What is a Reduction in Force in the Federal Government and What To Do

Attorney Justin Schnitzer

Written by: Attorney Justin Schnitzer

Before we dive into what you can do in the unlikely event of a Reduction in Force (RIF), let’s define it.

What is a Reduction in Force (Federal Government)?

In the Federal Government a Reduction in Force (RIF) is a form of layoff and generally means there will be a permanent decrease in the total number of employees. The RIF regulations dictate whether an employee retains their current position or if they have the right to be assigned to a different role.

reduction in force federal government

When a federal agency chooses to abolish one or more employment positions, this is what is known as a Reduction In Force (RIF) in the federal government. Once an RIF has begun to take place, the agency in question is required to follow strict OPM Guidelines.

A federal employee who is affected by a Reduction in Force will also have a wide range of procedures and rights available to them before.

Each of these protections falls under the Merit Systems Protection Board’s purview. Any federal employee who is in an agency that has been or will be affected by a Reduction In Force is more than welcome to check out our helpful guide to your benefits, entitlements and rights.

If you require information that is more unique to your personal situation, the Law Office of Justin Schnitzer and our federal employment lawyers are here to help fight on your behalf.


Experts In This Article

How Can I Handle a Reduction In Force?

To fully understand how you can handle a Reduction In Force, it is important to know all that it entails. For starters, a federal agency is permitted to utilize a Reduction In Force for a number of different reasons. These specified reasons are as follows: a shortage of funding, lack of work, downsizing or reorganization and an insufficient personnel ceiling.

RIF procedures are also used when certain restoration or reemployment rights are being exercised. Without the assistance of an experienced legal representative, these procedures can become even more stressful and anxiety-inducing. In order to handle this situation properly, an employee must retain experienced legal representation and know their rights.

When a reduction in force takes place in the federal government, a federal employment lawyer will help you to navigate all of the most crucial questions that you are sure to have. For example, did you know that you may have a right to placement in another position within the agency in question? These decisions will depend on reasoning and availability but it is a great place to start.

Even more crucially, the government is made to adhere to certain procedures and rules during a Reduction In Force. This ensures that the employee is given a fair process once it comes time to make these difficult decisions. This includes deciding which positions are going to be terminated, which ones are going to be laid off and which employees will be able to reclaim their positions once the Reduction In Force has been completed.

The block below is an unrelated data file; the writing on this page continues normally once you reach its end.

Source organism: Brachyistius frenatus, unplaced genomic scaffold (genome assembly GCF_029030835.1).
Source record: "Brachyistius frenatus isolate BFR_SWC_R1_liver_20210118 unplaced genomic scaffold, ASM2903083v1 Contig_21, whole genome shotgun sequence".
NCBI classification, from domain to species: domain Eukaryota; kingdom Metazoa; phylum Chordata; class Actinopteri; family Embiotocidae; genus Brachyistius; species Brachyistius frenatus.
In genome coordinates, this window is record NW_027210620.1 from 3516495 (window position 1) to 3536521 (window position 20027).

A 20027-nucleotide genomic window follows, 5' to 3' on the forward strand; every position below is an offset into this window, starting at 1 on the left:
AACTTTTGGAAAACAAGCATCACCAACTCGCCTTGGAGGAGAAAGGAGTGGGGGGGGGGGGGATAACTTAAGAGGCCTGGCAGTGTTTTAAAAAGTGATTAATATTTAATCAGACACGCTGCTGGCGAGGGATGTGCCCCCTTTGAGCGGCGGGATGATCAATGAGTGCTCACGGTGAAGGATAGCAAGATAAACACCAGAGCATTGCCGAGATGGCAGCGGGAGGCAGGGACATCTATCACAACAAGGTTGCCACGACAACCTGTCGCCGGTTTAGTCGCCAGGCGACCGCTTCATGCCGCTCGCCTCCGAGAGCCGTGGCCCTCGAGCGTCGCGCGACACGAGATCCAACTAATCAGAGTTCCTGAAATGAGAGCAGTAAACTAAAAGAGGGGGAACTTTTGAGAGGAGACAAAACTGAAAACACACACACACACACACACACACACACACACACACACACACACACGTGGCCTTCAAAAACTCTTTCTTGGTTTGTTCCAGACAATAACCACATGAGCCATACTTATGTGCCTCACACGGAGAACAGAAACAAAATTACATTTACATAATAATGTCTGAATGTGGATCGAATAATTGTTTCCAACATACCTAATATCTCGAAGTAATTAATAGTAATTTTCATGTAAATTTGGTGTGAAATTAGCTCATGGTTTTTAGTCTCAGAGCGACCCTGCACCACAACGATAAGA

In the event that these rules are not followed, you will be entitled to the reinstatement of your position. Please be sure to contact the government must abide by certain rules and procedures meant to ensure a fair process when determining which positions to terminate, who to lay off, and who to rehire when the RIF is complete. If these rules and procedures are not properly followed by your agency, you may be entitled to reinstatement or more.

The Law Office of Justin Schnitzer is here to help. Please be sure to contact our legal team as soon as possible by calling 202-964-4878 or you can feel free to fill out a short contact form.

reduction in force federal government
In order to handle this situation properly, an employee must retain experienced legal representation and know their rights.

How Do Federal Agencies Make Termination Decisions?

When it comes time to initiate Reduction In Force related actions, federal agencies have a sizable amount of discretion at their disposal. An employee should be aware of the fact that a federal agency has been permitted to make its own determination as to whether the Reduction In Force is necessary. They can also decide when the RIF takes place, which positions to eliminate and whether budgetary cutbacks can be accomplished in a different manner.

However, an agency that has decided to proceed with a Reduction In Force will need to abide by certain regulations. These retention regulations help to decide which employees are going to be immediately affected by the RIF. It begins by grouping the employees into specific geographic regions, also known as the “Competitive Area”.

These are the organizational and geographic limits that are put into place to govern RIF competition. If the agency in question was not willing to abide by these RIF Guidelines, you can speak to our legal representatives about the potential for an MSPB appeal. Once the Competitive Area is being defined, the agency is also asked to define the “Local Commuting Area” as well.